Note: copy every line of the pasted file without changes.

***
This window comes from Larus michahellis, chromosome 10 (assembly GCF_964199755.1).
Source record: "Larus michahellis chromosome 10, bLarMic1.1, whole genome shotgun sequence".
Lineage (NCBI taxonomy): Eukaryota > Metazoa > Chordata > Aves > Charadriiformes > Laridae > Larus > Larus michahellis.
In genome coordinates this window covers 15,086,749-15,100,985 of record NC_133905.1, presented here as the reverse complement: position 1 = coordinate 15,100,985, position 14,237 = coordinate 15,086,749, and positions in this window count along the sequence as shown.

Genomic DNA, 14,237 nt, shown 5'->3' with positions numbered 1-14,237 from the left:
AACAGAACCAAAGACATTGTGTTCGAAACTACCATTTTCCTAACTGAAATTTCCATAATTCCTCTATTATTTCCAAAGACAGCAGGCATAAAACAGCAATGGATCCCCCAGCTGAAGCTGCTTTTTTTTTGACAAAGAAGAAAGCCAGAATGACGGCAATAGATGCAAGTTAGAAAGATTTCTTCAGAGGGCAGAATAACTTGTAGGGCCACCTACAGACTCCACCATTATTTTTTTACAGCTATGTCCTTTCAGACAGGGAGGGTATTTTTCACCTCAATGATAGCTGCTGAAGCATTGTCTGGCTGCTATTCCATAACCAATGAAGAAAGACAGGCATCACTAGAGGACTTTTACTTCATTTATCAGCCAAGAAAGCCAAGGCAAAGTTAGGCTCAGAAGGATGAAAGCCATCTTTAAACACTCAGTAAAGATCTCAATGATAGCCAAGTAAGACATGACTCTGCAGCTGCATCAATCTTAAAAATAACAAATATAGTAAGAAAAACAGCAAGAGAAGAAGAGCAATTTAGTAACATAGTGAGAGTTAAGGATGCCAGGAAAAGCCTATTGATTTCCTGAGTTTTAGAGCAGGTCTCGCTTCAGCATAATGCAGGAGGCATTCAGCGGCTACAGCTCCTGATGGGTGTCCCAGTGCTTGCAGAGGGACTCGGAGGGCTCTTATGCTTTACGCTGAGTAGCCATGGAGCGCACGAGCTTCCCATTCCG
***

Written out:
This window comes from Larus michahellis, chromosome 10 (assembly GCF_964199755.1).
Source record: "Larus michahellis chromosome 10, bLarMic1.1, whole genome shotgun sequence".
Lineage (NCBI taxonomy): Eukaryota > Metazoa > Chordata > Aves > Charadriiformes > Laridae > Larus > Larus michahellis.
In genome coordinates this window covers 15,086,749-15,100,985 of record NC_133905.1, presented here as the reverse complement: position 1 = coordinate 15,100,985, position 14,237 = coordinate 15,086,749, and positions in this window count along the sequence as shown.

Genomic DNA, 14,237 nt, shown 5'->3' with positions numbered 1-14,237 from the left:
AACAGAACCAAAGACATTGTGTTCGAAACTACCATTTTCCTAACTGAAATTTCCATAATTCCTCTATTATTTCCAAAGACAGCAGGCATAAAACAGCAATGGATCCCCCAGCTGAAGCTGCTTTTTTTTTGACAAAGAAGAAAGCCAGAATGACGGCAATAGATGCAAGTTAGAAAGATTTCTTCAGAGGGCAGAATAACTTGTAGGGCCACCTACAGACTCCACCATTATTTTTTTACAGCTATGTCCTTTCAGACAGGGAGGGTATTTTTCACCTCAATGATAGCTGCTGAAGCATTGTCTGGCTGCTATTCCATAACCAATGAAGAAAGACAGGCATCACTAGAGGACTTTTACTTCATTTATCAGCCAAGAAAGCCAAGGCAAAGTTAGGCTCAGAAGGATGAAAGCCATCTTTAAACACTCAGTAAAGATCTCAATGATAGCCAAGTAAGACATGACTCTGCAGCTGCATCAATCTTAAAAATAACAAATATAGTAAGAAAAACAGCAAGAGAAGAAGAGCAATTTAGTAACATAGTGAGAGTTAAGGATGCCAGGAAAAGCCTATTGATTTCCTGAGTTTTAGAGCAGGTCTCGCTTCAGCATAATGCAGGAGGCATTCAGCGGCTACAGCTCCTGATGGGTGTCCCAGTGCTTGCAGAGGGACTCGGAGGGCTCTTATGCTTTACGCTGAGTAGCCATGGAGCGCACGAGCTTCCCATTCCG